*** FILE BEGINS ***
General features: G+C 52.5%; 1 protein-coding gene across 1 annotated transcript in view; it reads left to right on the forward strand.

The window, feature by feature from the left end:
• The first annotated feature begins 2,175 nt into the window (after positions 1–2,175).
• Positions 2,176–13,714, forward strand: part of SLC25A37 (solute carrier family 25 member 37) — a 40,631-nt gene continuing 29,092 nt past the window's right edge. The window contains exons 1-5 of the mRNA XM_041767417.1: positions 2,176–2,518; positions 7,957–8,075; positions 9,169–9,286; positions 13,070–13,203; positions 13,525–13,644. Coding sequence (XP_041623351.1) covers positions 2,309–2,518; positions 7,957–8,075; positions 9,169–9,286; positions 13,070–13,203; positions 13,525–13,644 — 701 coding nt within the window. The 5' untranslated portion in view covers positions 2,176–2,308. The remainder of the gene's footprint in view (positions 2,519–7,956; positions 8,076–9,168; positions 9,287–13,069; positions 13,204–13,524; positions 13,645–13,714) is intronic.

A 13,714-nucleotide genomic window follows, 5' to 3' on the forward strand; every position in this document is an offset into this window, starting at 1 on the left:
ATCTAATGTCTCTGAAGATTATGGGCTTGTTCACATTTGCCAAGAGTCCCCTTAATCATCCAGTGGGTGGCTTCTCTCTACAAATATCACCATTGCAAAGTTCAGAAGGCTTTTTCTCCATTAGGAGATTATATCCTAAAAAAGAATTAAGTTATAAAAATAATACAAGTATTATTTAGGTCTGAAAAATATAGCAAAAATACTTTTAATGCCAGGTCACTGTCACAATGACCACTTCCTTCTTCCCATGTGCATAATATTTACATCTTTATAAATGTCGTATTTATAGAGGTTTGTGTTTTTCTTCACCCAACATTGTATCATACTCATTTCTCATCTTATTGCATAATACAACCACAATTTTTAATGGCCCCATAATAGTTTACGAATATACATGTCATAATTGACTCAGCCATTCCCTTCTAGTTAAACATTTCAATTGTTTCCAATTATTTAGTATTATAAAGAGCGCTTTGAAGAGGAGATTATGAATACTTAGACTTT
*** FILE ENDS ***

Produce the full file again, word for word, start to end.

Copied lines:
General features: G+C 52.5%; 1 protein-coding gene across 1 annotated transcript in view; it reads left to right on the forward strand.

The window, feature by feature from the left end:
• The first annotated feature begins 2,175 nt into the window (after positions 1–2,175).
• Positions 2,176–13,714, forward strand: part of SLC25A37 (solute carrier family 25 member 37) — a 40,631-nt gene continuing 29,092 nt past the window's right edge. The window contains exons 1-5 of the mRNA XM_041767417.1: positions 2,176–2,518; positions 7,957–8,075; positions 9,169–9,286; positions 13,070–13,203; positions 13,525–13,644. Coding sequence (XP_041623351.1) covers positions 2,309–2,518; positions 7,957–8,075; positions 9,169–9,286; positions 13,070–13,203; positions 13,525–13,644 — 701 coding nt within the window. The 5' untranslated portion in view covers positions 2,176–2,308. The remainder of the gene's footprint in view (positions 2,519–7,956; positions 8,076–9,168; positions 9,287–13,069; positions 13,204–13,524; positions 13,645–13,714) is intronic.

A 13,714-nucleotide genomic window follows, 5' to 3' on the forward strand; every position in this document is an offset into this window, starting at 1 on the left:
ATCTAATGTCTCTGAAGATTATGGGCTTGTTCACATTTGCCAAGAGTCCCCTTAATCATCCAGTGGGTGGCTTCTCTCTACAAATATCACCATTGCAAAGTTCAGAAGGCTTTTTCTCCATTAGGAGATTATATCCTAAAAAAGAATTAAGTTATAAAAATAATACAAGTATTATTTAGGTCTGAAAAATATAGCAAAAATACTTTTAATGCCAGGTCACTGTCACAATGACCACTTCCTTCTTCCCATGTGCATAATATTTACATCTTTATAAATGTCGTATTTATAGAGGTTTGTGTTTTTCTTCACCCAACATTGTATCATACTCATTTCTCATCTTATTGCATAATACAACCACAATTTTTAATGGCCCCATAATAGTTTACGAATATACATGTCATAATTGACTCAGCCATTCCCTTCTAGTTAAACATTTCAATTGTTTCCAATTATTTAGTATTATAAAGAGCGCTTTGAAGAGGAGATTATGAATACTTAGACTTT